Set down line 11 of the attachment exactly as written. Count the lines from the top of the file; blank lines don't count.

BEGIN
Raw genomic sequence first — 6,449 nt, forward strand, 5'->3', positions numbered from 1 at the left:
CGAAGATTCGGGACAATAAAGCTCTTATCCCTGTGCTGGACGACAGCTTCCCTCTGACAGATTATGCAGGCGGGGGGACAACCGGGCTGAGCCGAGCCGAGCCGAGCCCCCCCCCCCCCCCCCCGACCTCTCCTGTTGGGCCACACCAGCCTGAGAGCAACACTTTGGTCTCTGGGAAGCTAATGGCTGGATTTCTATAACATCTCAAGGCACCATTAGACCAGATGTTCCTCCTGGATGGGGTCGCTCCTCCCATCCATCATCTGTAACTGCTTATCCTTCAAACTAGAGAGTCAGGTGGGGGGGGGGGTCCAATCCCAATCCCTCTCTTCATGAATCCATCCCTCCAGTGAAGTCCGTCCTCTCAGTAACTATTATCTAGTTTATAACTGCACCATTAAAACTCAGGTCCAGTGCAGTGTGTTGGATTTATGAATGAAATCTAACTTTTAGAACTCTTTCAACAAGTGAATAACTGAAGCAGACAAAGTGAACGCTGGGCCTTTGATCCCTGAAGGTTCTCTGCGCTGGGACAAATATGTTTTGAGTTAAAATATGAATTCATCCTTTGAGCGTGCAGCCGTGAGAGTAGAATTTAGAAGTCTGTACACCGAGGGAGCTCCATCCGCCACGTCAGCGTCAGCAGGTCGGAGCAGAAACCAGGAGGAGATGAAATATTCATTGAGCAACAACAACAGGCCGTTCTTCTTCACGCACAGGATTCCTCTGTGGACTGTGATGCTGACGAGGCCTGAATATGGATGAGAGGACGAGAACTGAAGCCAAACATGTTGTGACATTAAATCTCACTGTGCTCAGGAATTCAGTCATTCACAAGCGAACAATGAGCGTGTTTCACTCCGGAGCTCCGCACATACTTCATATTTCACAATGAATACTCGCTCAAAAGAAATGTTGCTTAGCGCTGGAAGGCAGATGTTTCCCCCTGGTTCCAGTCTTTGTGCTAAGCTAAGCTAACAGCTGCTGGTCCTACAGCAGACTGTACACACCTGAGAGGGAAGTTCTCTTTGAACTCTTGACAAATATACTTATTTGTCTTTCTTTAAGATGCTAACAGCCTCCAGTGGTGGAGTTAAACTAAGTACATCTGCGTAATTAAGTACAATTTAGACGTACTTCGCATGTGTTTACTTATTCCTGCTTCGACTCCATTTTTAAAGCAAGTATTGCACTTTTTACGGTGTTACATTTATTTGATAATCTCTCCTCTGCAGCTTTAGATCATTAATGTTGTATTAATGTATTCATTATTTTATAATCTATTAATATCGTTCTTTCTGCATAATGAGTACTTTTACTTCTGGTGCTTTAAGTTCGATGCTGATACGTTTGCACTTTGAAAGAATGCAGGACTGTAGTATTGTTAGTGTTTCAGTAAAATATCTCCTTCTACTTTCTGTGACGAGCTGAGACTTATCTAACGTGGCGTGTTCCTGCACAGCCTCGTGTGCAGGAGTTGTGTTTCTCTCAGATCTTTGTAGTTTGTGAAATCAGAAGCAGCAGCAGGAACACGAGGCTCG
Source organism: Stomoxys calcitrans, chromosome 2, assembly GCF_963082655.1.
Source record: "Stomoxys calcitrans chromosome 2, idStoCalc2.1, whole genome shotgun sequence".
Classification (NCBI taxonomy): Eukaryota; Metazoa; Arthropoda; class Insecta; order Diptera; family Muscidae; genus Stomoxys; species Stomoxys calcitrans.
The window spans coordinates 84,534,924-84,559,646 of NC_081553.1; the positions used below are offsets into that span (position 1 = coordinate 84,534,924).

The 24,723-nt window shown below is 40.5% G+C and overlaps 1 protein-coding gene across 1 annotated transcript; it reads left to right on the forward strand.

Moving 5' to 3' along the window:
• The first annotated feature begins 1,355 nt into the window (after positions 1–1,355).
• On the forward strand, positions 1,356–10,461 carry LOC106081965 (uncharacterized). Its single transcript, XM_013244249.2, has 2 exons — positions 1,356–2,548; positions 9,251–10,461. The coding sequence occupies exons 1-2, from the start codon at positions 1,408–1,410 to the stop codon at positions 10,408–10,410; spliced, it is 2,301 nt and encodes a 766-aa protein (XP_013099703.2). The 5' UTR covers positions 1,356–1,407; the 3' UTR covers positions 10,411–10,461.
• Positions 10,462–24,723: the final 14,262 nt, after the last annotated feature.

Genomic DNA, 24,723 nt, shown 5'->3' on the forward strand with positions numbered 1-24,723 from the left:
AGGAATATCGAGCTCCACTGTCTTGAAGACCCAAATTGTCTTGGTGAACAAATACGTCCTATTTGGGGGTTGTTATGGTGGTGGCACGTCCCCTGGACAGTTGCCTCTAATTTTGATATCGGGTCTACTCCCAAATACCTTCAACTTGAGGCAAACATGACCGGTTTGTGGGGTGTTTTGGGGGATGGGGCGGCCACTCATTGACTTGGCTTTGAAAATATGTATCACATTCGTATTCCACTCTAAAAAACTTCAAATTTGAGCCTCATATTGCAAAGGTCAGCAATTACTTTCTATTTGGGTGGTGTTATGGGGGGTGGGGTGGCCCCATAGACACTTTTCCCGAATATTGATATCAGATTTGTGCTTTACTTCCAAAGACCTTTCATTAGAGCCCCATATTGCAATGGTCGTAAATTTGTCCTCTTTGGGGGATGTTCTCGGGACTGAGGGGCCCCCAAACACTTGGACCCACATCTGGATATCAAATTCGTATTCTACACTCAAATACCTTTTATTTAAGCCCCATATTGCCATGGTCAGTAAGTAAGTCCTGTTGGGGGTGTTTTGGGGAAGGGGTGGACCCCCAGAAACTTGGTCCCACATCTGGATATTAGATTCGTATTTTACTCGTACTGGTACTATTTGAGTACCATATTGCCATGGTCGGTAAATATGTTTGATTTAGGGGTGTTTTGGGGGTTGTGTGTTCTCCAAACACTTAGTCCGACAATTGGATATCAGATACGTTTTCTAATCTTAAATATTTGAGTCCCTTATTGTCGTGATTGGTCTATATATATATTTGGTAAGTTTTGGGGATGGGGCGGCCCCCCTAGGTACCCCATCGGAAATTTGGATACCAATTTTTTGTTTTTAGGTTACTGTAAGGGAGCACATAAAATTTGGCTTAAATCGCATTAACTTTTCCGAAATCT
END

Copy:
• Positions 10,462–24,723: the final 14,262 nt, after the last annotated feature.